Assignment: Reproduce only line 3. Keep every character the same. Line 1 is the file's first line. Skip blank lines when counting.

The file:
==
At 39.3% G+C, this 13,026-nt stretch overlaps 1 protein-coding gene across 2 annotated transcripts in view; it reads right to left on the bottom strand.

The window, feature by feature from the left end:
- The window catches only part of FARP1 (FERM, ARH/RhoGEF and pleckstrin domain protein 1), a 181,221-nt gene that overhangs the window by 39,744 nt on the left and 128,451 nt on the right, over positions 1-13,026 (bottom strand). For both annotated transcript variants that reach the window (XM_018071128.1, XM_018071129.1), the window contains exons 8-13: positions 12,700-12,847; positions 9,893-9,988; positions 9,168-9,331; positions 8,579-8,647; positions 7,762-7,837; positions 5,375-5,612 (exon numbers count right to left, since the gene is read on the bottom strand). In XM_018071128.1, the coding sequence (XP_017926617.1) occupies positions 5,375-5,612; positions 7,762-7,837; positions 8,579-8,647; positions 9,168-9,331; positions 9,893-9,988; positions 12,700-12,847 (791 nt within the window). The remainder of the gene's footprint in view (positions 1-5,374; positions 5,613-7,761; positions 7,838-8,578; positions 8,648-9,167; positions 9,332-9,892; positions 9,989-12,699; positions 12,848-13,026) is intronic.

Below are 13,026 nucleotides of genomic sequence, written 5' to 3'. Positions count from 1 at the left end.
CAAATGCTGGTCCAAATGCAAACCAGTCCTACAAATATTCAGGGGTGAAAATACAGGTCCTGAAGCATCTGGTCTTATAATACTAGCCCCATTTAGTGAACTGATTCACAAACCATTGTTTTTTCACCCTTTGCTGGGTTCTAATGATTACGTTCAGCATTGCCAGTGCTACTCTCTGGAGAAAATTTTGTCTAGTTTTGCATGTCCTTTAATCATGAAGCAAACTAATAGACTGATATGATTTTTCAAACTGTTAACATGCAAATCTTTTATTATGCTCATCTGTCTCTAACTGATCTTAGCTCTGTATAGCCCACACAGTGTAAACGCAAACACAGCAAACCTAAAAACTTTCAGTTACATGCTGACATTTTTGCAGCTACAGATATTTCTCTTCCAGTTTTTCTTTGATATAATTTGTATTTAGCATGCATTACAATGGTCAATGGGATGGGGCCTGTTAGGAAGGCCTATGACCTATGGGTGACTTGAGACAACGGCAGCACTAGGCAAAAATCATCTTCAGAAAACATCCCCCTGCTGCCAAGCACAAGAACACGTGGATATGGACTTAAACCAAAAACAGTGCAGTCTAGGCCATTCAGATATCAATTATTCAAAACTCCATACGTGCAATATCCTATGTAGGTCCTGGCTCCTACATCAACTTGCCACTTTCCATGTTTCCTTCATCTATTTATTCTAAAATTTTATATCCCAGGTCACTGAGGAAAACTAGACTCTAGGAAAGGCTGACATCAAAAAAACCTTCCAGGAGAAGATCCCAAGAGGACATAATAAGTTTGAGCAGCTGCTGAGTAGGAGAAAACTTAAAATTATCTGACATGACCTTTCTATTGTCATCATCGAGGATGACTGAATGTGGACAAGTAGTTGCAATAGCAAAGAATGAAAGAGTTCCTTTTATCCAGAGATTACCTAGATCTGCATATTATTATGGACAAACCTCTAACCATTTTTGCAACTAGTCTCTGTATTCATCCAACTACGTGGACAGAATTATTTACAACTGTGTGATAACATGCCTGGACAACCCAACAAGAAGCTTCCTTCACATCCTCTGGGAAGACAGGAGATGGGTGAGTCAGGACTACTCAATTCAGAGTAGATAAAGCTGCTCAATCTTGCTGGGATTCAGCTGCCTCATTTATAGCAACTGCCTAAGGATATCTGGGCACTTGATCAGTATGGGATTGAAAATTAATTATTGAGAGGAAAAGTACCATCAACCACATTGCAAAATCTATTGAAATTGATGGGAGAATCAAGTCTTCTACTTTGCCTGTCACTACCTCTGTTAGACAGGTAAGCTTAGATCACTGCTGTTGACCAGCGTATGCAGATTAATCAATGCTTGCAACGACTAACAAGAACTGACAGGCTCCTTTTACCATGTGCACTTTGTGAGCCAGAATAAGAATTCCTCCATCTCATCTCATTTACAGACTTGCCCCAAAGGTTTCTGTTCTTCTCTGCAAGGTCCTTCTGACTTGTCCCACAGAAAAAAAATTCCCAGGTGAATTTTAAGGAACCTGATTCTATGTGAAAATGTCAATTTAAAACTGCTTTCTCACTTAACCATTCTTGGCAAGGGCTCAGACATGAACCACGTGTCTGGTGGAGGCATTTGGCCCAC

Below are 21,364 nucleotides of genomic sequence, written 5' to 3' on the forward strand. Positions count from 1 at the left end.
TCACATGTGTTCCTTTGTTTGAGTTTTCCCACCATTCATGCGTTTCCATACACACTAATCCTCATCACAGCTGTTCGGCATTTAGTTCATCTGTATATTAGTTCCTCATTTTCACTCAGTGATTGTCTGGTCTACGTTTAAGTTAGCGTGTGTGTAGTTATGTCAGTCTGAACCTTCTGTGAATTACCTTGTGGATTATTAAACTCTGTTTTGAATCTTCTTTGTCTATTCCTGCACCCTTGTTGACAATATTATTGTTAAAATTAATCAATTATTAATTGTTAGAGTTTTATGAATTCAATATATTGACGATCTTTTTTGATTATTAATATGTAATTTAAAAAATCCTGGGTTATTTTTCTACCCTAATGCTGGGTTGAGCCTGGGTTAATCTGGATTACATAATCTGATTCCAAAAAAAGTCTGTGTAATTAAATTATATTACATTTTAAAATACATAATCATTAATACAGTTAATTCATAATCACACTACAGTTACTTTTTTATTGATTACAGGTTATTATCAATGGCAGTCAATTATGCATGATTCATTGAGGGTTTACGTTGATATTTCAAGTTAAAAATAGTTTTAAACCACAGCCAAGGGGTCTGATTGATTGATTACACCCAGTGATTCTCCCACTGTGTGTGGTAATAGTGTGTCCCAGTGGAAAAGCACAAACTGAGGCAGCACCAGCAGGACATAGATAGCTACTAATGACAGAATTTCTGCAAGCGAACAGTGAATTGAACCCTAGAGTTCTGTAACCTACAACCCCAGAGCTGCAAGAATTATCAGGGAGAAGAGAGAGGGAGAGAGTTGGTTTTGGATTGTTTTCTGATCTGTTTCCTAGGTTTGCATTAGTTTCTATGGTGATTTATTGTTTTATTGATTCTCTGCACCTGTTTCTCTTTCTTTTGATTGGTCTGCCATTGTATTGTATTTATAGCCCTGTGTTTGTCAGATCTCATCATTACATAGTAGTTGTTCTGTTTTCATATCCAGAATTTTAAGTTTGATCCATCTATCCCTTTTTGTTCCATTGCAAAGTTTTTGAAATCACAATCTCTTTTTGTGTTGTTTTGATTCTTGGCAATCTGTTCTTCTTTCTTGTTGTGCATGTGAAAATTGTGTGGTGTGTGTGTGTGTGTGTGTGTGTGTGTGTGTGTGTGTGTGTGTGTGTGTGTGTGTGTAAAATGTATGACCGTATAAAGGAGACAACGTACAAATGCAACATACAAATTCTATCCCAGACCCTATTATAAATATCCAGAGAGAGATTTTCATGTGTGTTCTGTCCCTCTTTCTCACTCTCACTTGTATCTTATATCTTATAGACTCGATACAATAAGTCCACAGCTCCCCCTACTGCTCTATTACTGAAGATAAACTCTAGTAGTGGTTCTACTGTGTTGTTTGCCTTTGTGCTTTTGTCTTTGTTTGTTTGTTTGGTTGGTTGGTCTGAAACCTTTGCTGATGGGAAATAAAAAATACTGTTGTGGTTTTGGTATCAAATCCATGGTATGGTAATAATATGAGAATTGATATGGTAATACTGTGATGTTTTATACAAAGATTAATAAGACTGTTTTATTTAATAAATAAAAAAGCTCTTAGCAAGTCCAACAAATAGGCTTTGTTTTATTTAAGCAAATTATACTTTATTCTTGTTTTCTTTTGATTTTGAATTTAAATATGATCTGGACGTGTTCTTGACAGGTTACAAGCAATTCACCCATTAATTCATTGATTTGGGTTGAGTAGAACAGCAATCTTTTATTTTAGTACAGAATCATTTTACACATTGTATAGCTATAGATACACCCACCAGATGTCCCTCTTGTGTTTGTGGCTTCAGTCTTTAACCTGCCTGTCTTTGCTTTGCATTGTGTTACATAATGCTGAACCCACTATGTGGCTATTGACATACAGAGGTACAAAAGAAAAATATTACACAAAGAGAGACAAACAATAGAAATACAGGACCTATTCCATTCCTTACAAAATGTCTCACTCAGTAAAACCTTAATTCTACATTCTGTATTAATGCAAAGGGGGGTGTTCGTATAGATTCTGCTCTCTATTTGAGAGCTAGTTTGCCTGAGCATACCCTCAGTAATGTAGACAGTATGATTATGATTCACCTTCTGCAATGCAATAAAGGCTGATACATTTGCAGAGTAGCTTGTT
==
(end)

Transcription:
- The window catches only part of FARP1 (FERM, ARH/RhoGEF and pleckstrin domain protein 1), a 181,221-nt gene that overhangs the window by 39,744 nt on the left and 128,451 nt on the right, over positions 1-13,026 (bottom strand). For both annotated transcript variants that reach the window (XM_018071128.1, XM_018071129.1), the window contains exons 8-13: positions 12,700-12,847; positions 9,893-9,988; positions 9,168-9,331; positions 8,579-8,647; positions 7,762-7,837; positions 5,375-5,612 (exon numbers count right to left, since the gene is read on the bottom strand). In XM_018071128.1, the coding sequence (XP_017926617.1) occupies positions 5,375-5,612; positions 7,762-7,837; positions 8,579-8,647; positions 9,168-9,331; positions 9,893-9,988; positions 12,700-12,847 (791 nt within the window). The remainder of the gene's footprint in view (positions 1-5,374; positions 5,613-7,761; positions 7,838-8,578; positions 8,648-9,167; positions 9,332-9,892; positions 9,989-12,699; positions 12,848-13,026) is intronic.